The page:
The golden pipes you see at one end of Macy's Grand Court are just decorations. The actual Wanamaker Organ is a vast, seven-story-high maze of pipes and baffles and bellows and wires and wooden stairways hidden behind the fake pipes.

When the organ was shipped to Philadelphia in 1909 from a world's fair in St. Louis, it took 13 boxcars to transport it here. Installation took two years.

John Wanamaker acquired the 10,000-pipe behemoth in a turn-of-the-century version of Storage Wars. It had been languishing in a warehouse in Missouri, and he bought it for the price of delinquent storage fees.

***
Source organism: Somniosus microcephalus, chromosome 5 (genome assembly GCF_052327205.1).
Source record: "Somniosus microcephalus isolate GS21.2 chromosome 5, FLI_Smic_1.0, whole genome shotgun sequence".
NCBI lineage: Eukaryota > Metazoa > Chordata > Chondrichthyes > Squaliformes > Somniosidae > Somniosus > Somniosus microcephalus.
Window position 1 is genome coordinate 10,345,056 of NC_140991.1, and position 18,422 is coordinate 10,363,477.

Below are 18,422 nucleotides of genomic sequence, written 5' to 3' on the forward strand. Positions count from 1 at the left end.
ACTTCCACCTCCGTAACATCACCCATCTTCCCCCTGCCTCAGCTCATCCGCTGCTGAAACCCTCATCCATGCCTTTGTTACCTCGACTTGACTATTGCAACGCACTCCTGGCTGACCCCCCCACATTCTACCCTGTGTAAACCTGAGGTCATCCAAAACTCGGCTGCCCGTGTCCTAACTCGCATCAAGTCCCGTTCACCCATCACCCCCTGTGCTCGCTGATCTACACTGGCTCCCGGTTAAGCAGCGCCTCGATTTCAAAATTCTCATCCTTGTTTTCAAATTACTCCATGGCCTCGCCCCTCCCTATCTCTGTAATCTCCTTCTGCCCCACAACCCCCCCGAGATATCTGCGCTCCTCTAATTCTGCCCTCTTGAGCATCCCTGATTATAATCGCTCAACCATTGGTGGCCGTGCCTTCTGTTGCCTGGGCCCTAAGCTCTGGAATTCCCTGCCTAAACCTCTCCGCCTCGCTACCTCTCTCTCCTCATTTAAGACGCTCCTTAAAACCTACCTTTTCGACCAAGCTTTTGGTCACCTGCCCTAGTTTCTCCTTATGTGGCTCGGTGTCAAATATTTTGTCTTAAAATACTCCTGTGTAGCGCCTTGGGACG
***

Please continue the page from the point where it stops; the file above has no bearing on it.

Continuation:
Wanamaker and his son Rodman then set up an organ factory in the attic of the store and employed as many as 40 men at a time between 1911 and 1930 to build some 18,000 additional pipes, for a grand total of 28,677 pipes weighing in at 287 tons.

The organ has been in use almost continuously since 1911. Macy's bankrolled extensive renovations and upgrades for the instrument's 100th anniversary.